Patients with previous treatment for neovascular AMD in the study eye, patients who are actively receiving intravenous bevacizumab, or patients receiving treatment with any investigational drug or device likely to have ocular effects were ineligible. Ocular exclusion criteria included: fibrosis or geographic atrophy involving the center of the fovea; CNV in either eye due to causes other than AMD such as ocular histoplasmosis, trauma or pathologic myopia; retinal pigment epithelial tear; any concurrent intraocular conditions that could require medical or surgical intervention during the 2 years of the study; patients with other progressive retinal disease likely to affect visual acuity within 2 years. Patients with pattern dystrophy with CNV and drusen determined to have definite AMD were deemed eligible3.

Image Acquisition, Transfer, and Viewing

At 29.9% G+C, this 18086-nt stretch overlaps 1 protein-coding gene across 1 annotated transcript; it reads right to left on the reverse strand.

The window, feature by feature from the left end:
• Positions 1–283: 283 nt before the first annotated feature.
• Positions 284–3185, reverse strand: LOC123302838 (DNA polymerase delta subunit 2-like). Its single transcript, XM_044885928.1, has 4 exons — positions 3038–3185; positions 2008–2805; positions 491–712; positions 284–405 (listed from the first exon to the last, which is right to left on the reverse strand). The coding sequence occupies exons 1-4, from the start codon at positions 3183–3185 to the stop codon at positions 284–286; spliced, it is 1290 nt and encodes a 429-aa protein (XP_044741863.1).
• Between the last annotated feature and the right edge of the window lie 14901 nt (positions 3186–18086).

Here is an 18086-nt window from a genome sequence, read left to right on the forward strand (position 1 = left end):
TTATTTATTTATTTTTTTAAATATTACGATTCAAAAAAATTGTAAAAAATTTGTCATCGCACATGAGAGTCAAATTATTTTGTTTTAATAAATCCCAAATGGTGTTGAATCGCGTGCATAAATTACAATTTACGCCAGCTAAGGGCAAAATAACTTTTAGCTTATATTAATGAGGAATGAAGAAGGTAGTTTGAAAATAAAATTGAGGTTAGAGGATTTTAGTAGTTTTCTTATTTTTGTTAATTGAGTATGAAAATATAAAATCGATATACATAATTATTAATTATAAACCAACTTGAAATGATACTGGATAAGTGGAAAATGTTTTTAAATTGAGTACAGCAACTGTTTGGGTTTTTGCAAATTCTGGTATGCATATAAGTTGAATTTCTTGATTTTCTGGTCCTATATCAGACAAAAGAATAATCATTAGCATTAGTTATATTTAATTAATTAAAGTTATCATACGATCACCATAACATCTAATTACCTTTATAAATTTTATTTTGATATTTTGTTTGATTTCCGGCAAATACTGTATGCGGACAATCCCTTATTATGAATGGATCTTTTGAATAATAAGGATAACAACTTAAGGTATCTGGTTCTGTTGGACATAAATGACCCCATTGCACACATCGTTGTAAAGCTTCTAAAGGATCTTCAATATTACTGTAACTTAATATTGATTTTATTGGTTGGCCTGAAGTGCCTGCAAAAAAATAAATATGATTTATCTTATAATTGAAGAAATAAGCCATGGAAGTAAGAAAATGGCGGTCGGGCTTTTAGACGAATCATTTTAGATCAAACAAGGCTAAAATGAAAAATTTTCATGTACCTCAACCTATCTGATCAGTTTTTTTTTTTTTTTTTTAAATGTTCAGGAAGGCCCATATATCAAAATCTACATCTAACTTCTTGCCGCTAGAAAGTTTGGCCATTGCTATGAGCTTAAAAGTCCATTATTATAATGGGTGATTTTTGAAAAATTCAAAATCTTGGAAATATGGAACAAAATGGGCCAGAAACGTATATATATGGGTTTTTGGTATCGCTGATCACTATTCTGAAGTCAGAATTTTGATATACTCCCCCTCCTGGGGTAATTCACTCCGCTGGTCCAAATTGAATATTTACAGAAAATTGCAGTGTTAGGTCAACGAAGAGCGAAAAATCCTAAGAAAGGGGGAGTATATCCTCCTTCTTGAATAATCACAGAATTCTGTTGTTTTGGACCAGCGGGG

Mydriatic stereoscopic color photographs and fluorescein angiograms of the macula were obtained from both eyes of each participant using standardized protocols. Stereo photographic images were acquired digitally in almost all cases. In 21 cases from two sites, photographic film was used for color photographs. Stereo pair color and red free images of the disc (modified field 1) and macula (field 2) were obtained for each eye. Fluorescein angiography stereo pairs of the study eye were obtained during the early (15 sec to 45 sec, 5-8 pairs), mid (1 to 3 minutes, 3 pairs) and late (1 pair at each of 5 and 10 minutes) phase and of the non-study eye at 2 and 10 minutes. All digital imaging systems at the Clinical Centers were certified by the CATT Fundus Photography Reading Center (CATT FPRC) before patient enrollment was started. Topcon IMAGENet System, Ophthalmic Imaging System (OIS) WinStation, MRP Ophtha Vision system, Escalon or Zeiss Visupac systems were acceptable. An alternate ophthalmic digital system was approved if all requirements for acquisition, archiving, magnification, image quality, and image accessibility by the reading center were met. The entire angiogram and color photographs were written to a CD using CATT custom developed submission application software. The submission application checked for image resolution, bit depth and other certified image parameters and had filtering capabilities that prompted for missing and incomplete entries.